Winning is Different in a Connected World

A question on the mind of all business leaders on an ongoing basis is how will we win? In turns out that winning is changing a lot in this interconnecting world. The most recent Harvard Business Review article entitled: “The biology of Corporate Survival – natural selection ecosystems hold surprising lessons for business” details that companies are losing much faster than they were forty years ago. One in three public traded companies will be de-listed in the next five years, which is six times as fast as it was forty short years ago.

From a large study of many organizations, they have concluded that companies are identical to the way complex adaptive organizations in nature in how they act in an ecosystem. Secondly, system thinking matters and those companies that fail to adapt to the complexity of the changing environment cease to exist quickly. The reality of thinking of business through the lenses of living systems, specifically the human body, has been our thesis all along and therefore no surprise to us. The big idea that goes along with these conclusions is realizing that every business is nested in its marketplace with many other businesses, which in turn is nested in the social environment surrounding this marketplace. Therefore, businesses using systems thinking must balance the individual success of their firm with what is good for the whole ecosystem.

I was working with a company involved in installing heating and cooling systems in homes, and they asked me to help them with their strategy. As I always do, I began with a situational analysis inside and outside the organization. At this moment in time, they were experiencing double digit growth and thought it would go for a long time. Then I talked to their vendors, who all were about to mutiny because they had been pushed so low in their profits (barely above EBITDA) because they needed the volume. They were all going to jump ship as soon as another company with that volume came along. They also knew that all the others were preparing to jump ship also. If you pay attention to your own success individually in a nested, interconnected world, you will find your company marginalized ASAP.

There are four overarching ideas that help companies win in this ecosystem-based, interconnected environment that are new.

  • The first is heterogeneity. Diversity in people, ideas, and endeavors is less efficient, but allows for a fast and different responses that will be needed when your own differentiating value is being challenged.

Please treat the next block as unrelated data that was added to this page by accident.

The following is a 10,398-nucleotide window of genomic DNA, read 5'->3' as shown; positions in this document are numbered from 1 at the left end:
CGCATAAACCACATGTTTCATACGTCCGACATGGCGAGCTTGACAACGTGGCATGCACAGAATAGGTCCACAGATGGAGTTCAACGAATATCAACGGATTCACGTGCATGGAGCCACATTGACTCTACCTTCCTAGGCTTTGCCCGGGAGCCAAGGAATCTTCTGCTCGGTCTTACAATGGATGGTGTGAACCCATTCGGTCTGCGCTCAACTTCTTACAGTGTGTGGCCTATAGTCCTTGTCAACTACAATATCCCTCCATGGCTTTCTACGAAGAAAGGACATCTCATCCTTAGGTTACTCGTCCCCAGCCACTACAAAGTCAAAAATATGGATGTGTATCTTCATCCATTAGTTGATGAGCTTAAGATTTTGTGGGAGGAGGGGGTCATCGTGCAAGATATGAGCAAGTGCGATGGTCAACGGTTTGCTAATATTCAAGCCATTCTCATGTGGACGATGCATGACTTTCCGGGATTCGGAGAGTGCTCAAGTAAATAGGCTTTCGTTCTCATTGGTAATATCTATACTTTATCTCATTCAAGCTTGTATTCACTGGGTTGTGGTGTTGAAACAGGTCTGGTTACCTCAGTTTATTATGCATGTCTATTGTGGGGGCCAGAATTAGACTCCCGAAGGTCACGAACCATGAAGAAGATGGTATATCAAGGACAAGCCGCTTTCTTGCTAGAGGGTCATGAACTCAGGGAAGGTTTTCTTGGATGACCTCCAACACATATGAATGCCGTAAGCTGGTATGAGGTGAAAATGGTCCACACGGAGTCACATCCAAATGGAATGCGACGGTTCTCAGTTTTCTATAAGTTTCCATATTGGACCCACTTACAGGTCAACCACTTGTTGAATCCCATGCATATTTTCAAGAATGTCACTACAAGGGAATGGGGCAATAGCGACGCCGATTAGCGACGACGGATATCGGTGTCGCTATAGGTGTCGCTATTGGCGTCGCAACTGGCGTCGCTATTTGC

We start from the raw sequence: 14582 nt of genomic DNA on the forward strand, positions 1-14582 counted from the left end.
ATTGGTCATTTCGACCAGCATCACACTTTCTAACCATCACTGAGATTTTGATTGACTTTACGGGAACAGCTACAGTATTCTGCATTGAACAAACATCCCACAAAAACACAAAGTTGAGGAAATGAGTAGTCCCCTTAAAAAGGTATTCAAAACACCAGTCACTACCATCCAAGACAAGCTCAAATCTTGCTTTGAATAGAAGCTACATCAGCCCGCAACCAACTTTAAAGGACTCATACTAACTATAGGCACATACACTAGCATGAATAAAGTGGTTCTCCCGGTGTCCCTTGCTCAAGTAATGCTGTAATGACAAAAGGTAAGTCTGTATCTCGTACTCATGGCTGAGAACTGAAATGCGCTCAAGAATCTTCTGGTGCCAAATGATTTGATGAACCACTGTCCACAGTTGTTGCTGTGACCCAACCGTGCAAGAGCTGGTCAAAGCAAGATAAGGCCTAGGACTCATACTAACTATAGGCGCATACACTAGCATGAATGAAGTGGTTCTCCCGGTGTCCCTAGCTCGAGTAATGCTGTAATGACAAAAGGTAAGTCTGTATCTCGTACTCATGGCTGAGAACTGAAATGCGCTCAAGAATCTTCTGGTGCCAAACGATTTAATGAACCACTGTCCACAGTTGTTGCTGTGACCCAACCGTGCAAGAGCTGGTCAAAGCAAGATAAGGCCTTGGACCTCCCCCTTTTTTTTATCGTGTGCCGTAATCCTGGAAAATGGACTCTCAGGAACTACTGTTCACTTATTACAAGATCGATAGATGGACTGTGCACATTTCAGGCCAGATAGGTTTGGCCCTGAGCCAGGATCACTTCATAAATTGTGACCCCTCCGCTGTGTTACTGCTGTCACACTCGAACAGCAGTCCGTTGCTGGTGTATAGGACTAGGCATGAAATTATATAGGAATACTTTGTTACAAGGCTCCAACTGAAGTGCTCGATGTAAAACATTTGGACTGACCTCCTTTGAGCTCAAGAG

• The second is called modularity, which means that components of the business model or value chain should have loose connections. Again, less efficient, but robust against shock. One company I worked with, wisely, had developed a whole second business and product line that was adjacent to, but not competing in the space of their dominant product. When the internet revolution torpedoed their main business, the other business actually thrived in a connected world so they were sun setting one while expanding the other.
  • The third inefficient, yet robust idea is redundancy. In the human body, the immune system has many overlapping systems that allow us to fight disease, which makes people very resilient against many intruders that would otherwise kill or severely inhibit the health of people. In business, there needs to be as much redundancy as possible. If there is only one supplier of a component, or even one customer that makes up 65% of your income, it is a risky position for survival.
  • The last idea is expect surprise. You may not know where it will come from, but you collect signals from your environment like the human body does. You can detect patterns, and create feedback loops to reduce the element of surprise.

But I want to return to the central idea of this collective. You must balance your organization winning while also helping the ecosystem benefit from your contribution. As Philippians 2 puts it: “Look not only to your own interests, but the interests of others.”

Never been truer in business.

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Categories: Capability, Communication, Culture, Process, Strategy, Structure

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